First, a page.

Food As Medicine: Why Doctors Are Writing Prescriptions for Produce

If food is such good medicine, why not get a prescription for it?
Every day, millions of people — adults and children — in this country with Type 2 diabetes hit their pharmacy for a variety of medicines to control that condition as well as other obesity-related ills. But what if instead of the pharmacist giving them drugs to manage their diseases, they were handed a bin of fruits and vegetables to help prevent them?

That’s the idea behind a variety of programs popping up in medical clinics and farmers markets across the country. One of the largest is the Fruit and Vegetable Prescription Program (FVRx) run by Wholesome Wave, a nonprofit focused on connecting low-income people with local produce. Since its inception in 2010, FVRx has launched 18 programs in several states, helping thousands of families get access to affordable fresh fruits and vegetables. It was the brainchild of Chef Michel Nischan, who wanted to find a way to measure the health effects of improving people’s diets. “We wanted to treat this like a real prescription system: The patient sees the doctor, gets a diagnosis and a prescription, then has to return to the doctor regularly for monitoring and to get refills,” explains Nischan. Program doctors give out prescriptions equal to $1 per day for each patient and his or her family members (meaning a family of four would get $28 per week) that can be redeemed at participating farmers markets and other retailers. Patients are able to purchase fresh fruits and vegetables they might not otherwise be able to afford, which helps improve the whole family’s diet. “We’ve seen a significant number of patients who decreased their BMI during the course of the program,” says Nischan.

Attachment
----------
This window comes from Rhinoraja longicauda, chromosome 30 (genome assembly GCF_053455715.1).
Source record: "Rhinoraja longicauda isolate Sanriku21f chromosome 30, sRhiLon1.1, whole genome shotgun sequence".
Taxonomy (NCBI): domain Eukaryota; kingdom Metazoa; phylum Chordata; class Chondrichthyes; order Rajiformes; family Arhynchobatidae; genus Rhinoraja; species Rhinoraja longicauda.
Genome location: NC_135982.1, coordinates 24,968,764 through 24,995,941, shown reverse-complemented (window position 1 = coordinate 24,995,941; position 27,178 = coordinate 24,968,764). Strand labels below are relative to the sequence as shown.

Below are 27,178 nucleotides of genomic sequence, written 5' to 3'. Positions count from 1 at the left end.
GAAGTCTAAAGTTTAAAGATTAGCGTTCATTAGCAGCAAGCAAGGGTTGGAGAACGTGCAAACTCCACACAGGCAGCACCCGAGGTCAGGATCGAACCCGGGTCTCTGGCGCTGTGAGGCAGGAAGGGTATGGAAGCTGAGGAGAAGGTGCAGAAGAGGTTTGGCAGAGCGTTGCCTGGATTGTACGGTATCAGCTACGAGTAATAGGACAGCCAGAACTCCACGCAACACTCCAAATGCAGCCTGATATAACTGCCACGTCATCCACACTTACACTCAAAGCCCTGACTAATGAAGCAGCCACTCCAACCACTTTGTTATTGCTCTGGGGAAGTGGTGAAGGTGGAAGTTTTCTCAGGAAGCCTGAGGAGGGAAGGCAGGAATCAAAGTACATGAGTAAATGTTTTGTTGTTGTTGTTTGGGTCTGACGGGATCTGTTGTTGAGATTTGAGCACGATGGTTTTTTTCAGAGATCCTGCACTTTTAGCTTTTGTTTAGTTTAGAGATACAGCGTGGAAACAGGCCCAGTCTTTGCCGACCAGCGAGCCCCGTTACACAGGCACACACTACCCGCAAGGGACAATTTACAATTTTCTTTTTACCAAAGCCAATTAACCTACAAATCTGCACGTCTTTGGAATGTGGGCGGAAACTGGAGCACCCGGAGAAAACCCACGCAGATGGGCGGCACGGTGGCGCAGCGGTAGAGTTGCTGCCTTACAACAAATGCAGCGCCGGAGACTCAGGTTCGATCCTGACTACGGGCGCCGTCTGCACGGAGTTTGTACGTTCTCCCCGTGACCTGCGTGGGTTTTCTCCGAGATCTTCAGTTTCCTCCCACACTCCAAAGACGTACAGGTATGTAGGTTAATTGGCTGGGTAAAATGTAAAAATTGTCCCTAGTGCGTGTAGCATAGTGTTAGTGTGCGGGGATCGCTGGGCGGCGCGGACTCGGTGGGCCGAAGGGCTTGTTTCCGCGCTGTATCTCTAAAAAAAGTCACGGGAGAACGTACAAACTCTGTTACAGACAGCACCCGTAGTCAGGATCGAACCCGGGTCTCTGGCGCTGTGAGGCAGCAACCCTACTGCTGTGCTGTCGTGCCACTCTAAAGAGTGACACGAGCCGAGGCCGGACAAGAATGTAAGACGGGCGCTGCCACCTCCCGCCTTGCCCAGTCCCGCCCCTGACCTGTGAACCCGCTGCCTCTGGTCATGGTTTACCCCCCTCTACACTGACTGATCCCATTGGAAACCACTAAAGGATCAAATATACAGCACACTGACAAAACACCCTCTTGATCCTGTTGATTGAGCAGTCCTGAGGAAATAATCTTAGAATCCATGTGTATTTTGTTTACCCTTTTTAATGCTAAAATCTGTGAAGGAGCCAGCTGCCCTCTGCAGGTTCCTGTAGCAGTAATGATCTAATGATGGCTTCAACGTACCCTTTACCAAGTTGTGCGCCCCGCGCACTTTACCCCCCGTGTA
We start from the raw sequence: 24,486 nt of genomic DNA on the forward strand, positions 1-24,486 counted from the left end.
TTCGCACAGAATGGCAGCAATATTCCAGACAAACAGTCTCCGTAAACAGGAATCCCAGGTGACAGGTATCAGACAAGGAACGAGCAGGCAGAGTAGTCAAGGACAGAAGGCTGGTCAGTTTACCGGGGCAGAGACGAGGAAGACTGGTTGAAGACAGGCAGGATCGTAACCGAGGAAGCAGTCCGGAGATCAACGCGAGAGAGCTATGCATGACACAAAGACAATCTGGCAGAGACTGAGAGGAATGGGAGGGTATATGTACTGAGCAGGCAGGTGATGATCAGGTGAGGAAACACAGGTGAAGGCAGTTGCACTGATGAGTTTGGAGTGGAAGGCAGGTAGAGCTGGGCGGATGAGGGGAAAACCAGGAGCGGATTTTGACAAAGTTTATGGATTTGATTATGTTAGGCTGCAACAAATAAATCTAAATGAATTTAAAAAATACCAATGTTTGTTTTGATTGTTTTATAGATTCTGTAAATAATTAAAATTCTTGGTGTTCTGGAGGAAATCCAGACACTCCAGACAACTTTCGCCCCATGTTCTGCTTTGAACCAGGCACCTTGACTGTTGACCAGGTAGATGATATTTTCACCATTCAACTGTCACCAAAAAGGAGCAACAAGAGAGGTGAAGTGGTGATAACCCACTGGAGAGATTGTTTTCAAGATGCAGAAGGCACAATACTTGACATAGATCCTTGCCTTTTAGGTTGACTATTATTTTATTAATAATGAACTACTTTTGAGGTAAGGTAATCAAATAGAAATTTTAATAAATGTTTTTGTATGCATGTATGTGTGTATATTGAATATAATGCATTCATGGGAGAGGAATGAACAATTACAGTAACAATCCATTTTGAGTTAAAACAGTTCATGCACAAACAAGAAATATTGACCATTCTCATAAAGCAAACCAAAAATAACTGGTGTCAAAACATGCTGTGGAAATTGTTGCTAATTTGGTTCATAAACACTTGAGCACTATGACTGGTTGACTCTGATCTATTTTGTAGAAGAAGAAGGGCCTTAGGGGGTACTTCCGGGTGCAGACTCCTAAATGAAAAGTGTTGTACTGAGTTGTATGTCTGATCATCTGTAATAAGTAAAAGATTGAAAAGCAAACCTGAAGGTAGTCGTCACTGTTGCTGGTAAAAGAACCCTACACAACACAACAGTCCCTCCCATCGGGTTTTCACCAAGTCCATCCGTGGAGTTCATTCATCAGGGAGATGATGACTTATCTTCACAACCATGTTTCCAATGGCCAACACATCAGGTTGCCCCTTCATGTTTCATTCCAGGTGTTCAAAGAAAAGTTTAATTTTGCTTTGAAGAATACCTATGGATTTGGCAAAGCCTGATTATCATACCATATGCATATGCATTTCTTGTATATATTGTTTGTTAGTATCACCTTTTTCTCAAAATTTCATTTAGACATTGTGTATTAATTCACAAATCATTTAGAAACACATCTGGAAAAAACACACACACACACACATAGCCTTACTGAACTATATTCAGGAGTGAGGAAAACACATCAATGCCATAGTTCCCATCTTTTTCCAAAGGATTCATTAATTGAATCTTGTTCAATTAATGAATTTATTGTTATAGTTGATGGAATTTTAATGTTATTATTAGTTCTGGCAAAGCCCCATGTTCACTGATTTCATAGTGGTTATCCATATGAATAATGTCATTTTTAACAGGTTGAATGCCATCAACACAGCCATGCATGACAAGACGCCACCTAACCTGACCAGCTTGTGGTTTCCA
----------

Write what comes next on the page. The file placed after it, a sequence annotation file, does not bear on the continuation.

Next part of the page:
Not surprisingly, prescription produce programs are a hit with both health care providers and patients; there are doctors across the country using their prescription pads to not only encourage patients to improve their diets, but give them an easy way to do so. One example is Garth Davis, a bariatric surgeon in Houston who partnered with Rawfully Organic, a Houston-based nonprofit food co-op. Every Wednesday, Davis runs a “Farmacy Stand” in the lobby of his medical center, where patients are handed a box of organic fruits and vegetables to fill their produce prescriptions.

“I’m thrilled that the idea is catching on and that more people are getting affordable access to produce,” says Nischan. “After all, food is much cheaper than medicine.”

Sally Wadyka is a Boulder, Colorado-based journalist who writes about nutrition, health and wellness.

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